(IAU Directions) ARISTOTELES.--A magnificent ring-plain, 60 miles in diameter, with a complex border, surmounted by peaks, rising to nearly 11,000 feet above the floor, one of which on the E., pertaining to a terrace, stands out as a brilliant spot in the midst of shadow when the interior is filled with shadow. The formation presents its most striking aspect at sunrise, when the shadow of the E. wall just covers the floor, and the brilliant inner slope of the W. wall with the little crater on its crest is fully illuminated. At this phase the details of the terraces are seen to the best advantage. The arrangement of the parallel ridges and rows of hills on the N.W. and S.E. is likewise better seen at this time than under an evening sun. A bright and deep ring-plain, about 10 miles in diameter, with a distinct central mountain, is connected with the E. wall.
- Depth data from Kurt Fisher database
- Pike, 1976: 3.5 km
- Westfall, 2000: 3.5 km
- Viscardy, 1985: 3.7 km
- Cherrington, 1969: 3.65 km
- Interior peak heights
- Sekiguchi, 1972:
- 0.5 km - Theta: "The most distinct peak, standing on the southerly eccentric position of the floor."
- 0.3 km - "A distinct ridge standing to the west of [Theta]."
- 0.6 km shadow falling to the west - "A distinct uncinate dyke on the south wall." - - fatastronomer
- Sekiguchi, 1972:
- Central peak composition: Anorthosite + GNTA2 + AN (Tompkins & Pieters, 1999)
- Included in ALPO list of bright ray craters.
- East rim slope 32° (Pohn, 1963)
- Exterior impact melt deposits most extensive to S, max of ~20 km beyond rim. Most extensive ejecta, rays and secondary craters to the N, with max wall slumping on E side of crater (Hawke and Head, 1977).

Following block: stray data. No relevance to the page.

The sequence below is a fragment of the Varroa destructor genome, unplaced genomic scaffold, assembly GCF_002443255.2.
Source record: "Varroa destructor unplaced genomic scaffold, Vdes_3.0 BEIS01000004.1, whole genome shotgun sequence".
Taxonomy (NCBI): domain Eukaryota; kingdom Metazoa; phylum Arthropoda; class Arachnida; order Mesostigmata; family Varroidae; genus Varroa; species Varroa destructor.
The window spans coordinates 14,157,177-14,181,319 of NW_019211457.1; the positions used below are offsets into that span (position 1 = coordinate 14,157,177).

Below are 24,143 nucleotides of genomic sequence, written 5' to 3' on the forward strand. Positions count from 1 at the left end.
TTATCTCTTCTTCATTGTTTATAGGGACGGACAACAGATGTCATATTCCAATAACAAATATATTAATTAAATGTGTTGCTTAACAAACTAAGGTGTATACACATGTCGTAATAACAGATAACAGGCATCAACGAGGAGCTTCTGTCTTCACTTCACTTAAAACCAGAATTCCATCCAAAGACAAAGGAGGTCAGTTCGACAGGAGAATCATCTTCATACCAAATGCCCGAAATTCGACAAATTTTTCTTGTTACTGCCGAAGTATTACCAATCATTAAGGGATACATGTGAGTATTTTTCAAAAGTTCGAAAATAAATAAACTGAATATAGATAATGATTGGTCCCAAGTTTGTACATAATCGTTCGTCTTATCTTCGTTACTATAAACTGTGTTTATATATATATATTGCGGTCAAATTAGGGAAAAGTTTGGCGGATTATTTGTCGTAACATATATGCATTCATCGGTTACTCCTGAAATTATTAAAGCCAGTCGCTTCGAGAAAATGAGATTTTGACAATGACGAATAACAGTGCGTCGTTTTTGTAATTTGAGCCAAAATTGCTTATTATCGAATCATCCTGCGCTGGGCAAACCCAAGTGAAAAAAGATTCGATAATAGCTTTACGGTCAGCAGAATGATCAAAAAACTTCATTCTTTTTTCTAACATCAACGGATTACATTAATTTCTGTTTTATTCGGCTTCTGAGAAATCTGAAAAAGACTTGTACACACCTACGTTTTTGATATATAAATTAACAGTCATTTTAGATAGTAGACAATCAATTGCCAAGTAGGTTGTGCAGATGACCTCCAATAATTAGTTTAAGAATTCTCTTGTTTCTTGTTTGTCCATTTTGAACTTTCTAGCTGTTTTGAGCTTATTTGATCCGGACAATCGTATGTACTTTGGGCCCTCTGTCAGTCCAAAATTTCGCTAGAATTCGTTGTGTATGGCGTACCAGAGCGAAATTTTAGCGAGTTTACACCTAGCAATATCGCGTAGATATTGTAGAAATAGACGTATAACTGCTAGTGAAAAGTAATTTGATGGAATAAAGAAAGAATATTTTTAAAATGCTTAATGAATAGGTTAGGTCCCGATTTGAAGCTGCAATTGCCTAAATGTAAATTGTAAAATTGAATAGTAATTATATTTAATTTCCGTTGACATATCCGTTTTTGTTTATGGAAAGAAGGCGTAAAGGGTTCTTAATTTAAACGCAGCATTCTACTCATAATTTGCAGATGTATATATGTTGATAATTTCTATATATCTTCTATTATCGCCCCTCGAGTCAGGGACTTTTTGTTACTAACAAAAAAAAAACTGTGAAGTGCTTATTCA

- TSI = 35, CPI = 25, FI = 20; MI =80 Smith and Sanchez, 1973
- Aristotle (384 BC – 322 BC) was a Greek philosopher, a student of Plato and teacher of Alexander the Great. He wrote on diverse subjects, including physics, metaphysics, poetry (including theater), biology and zoology, logic, rhetoric, politics, government, and ethics. Along with Socrates and Plato, Aristotle was one of the most influential of the ancient Greek philosophers.
- A conspicuous crater somewhere northeast of Aristoteles was called Mrs. Somerville by John Lee. - DannyCaes Oct 11, 2015
- One of the radial craterlet-chains near Aristoteles once received the name Rima Aristoteles (see Chart 4 in the Times Atlas of the Moon, north-northwest of Aristoteles).
- Aristoteles Gamma (hillock north of Aristoteles, see Chart 4 in the Times Atlas of the Moon).
- Aristoteles Zeta and Theta (the two peaks slightly southward of the centre of Aristoteles, see Chart 11 in the Times Atlas of the Moon). SLC map C1 shows Aristoteles Zeta and Aristoteles Phi (an error?).